Goodbye, productivity puzzle? Revised ONS figures show we're more productive than we thought

 
Sarah Spickernell
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A spokesman for the Treasury said the economy had grown more than was previously thought(Source: Getty)
The "productivity puzzle" just got less puzzling, after the Office for National statistics published changes to the way it measures GDP - and the gap between output and productivity turned out to be narrower than we thought.
Productivity, which is a measure of the goods and services produced per worker per hour, is a strong indicator of an economy's ability to grow without generating too much inflation. Earlier this year, the Bank of England said it was 16 per cent lower than it had been before the 2007-2008 financial crisis, but it could not explain why.
The central bank said there had been an increase in UK GDP but that productivity had failed to rise in tandem, with British workers producing around a fifth less every hour worked than other G7 countries. The shortfall was described as the “productivity puzzle”.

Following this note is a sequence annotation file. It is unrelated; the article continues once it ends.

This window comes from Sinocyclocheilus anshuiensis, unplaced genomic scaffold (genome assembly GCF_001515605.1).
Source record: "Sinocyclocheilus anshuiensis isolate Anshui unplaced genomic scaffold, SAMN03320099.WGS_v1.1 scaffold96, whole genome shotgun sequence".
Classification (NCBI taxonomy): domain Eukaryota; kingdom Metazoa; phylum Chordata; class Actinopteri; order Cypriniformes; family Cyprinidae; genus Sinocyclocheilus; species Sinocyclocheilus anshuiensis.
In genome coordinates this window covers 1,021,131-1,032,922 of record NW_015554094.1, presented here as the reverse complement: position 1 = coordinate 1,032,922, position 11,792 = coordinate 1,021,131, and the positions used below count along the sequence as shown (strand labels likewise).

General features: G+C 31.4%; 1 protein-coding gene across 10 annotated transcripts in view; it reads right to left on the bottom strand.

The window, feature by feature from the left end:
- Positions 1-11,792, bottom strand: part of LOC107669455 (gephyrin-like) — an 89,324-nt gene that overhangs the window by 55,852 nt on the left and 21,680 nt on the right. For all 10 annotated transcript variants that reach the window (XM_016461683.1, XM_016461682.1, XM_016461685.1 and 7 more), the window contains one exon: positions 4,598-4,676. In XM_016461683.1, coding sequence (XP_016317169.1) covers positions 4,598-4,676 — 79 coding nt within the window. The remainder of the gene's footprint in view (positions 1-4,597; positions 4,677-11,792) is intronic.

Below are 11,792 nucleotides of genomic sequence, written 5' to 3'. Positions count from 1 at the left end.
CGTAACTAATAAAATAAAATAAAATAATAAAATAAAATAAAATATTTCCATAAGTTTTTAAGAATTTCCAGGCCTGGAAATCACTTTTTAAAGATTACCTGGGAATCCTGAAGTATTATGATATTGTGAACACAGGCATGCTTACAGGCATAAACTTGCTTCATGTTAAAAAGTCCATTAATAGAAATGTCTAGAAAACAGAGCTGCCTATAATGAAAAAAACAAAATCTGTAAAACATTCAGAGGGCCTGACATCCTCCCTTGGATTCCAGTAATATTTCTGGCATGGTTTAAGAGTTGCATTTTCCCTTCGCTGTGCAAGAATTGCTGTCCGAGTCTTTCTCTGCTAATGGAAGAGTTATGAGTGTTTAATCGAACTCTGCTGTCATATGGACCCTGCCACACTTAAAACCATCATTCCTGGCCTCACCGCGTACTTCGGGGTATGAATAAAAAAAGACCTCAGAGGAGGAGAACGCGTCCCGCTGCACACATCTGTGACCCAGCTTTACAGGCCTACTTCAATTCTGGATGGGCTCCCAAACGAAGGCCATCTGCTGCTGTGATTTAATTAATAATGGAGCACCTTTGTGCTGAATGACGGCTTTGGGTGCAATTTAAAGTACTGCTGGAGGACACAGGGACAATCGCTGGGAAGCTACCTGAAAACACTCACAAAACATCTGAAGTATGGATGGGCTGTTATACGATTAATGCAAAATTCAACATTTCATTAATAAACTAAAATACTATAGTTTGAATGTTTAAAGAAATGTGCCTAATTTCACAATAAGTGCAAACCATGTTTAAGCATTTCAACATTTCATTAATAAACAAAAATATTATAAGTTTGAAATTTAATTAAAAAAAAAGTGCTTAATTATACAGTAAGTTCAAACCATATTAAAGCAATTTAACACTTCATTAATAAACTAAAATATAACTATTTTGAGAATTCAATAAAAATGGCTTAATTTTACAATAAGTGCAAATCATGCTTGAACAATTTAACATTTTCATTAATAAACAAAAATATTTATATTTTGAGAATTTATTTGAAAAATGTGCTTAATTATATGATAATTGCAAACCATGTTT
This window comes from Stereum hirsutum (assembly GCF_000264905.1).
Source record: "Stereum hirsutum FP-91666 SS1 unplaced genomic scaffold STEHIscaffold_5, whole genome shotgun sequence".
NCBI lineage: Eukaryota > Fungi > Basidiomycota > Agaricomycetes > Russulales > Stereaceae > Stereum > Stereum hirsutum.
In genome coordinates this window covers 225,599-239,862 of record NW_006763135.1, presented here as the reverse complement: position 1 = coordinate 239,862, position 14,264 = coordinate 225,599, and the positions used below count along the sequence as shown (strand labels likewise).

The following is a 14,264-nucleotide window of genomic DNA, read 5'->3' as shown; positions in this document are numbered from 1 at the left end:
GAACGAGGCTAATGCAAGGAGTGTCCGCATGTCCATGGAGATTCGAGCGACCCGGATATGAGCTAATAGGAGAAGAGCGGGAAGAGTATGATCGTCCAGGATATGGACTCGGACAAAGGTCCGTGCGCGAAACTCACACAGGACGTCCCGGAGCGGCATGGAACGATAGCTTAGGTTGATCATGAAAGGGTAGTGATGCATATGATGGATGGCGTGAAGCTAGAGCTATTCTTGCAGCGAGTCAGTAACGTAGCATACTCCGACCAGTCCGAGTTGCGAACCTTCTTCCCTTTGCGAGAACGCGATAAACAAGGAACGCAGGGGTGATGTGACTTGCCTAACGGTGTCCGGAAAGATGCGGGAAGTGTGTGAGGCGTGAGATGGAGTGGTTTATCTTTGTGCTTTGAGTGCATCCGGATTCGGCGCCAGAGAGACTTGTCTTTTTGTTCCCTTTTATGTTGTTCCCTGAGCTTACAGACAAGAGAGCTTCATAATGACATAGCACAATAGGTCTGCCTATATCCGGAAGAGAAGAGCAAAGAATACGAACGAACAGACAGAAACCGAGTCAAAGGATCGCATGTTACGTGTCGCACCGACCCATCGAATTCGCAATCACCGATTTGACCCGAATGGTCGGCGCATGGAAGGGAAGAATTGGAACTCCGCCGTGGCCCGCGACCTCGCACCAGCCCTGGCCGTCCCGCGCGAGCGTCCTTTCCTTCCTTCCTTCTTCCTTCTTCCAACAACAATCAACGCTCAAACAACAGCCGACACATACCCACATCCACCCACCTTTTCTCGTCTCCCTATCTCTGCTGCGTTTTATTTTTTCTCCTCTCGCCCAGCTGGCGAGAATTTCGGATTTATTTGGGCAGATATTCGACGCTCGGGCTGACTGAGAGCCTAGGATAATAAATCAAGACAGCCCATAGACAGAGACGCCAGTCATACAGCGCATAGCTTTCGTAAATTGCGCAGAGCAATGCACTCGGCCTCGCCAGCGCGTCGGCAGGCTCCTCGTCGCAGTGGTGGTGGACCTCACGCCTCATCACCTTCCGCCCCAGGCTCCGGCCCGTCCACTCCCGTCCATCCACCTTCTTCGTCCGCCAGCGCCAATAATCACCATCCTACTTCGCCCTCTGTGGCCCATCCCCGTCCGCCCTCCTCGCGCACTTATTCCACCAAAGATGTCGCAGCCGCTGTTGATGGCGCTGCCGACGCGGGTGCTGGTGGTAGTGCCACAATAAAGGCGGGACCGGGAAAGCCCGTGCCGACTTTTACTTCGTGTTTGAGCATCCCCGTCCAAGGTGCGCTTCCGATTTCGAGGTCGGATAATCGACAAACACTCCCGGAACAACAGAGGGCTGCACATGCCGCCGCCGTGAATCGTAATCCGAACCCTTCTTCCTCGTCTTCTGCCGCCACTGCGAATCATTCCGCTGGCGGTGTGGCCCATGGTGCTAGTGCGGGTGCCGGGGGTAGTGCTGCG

But the revised figures released today indicate this is less than originally feared. While the original estimate for output per hour was 13 per cent below its pre-crisis trend, this has been reduced to 11 per cent. So while the gap is still there, it has narrowed.
According to the results, the UK's Great Recession ended nine months earlier than was previously thought.

By the third quarter of 2013, GDP had returned to its pre-crisis peak, and it is now 2.7 per cent higher than that. From 1998 to 2012, output increased by an average of 0.1 per cent more per year than the Office for National Statistics (ONS) had thought.

A spokesman for the Treasury said the “revisions show an economy that has been growing more strongly than previously thought”.

What has led to these revisions of the UK's economic performance? An overhaul of how GDP is measured across Europe, including what counts as output. The most notable change comes from the reclassification of research and development (R&D); it is now treated as investment rather than as if it is being consumed in the course of production.
The graph below shows how different factors contributed to the revised GDP values between 1997 and 2012, in millions of pounds.

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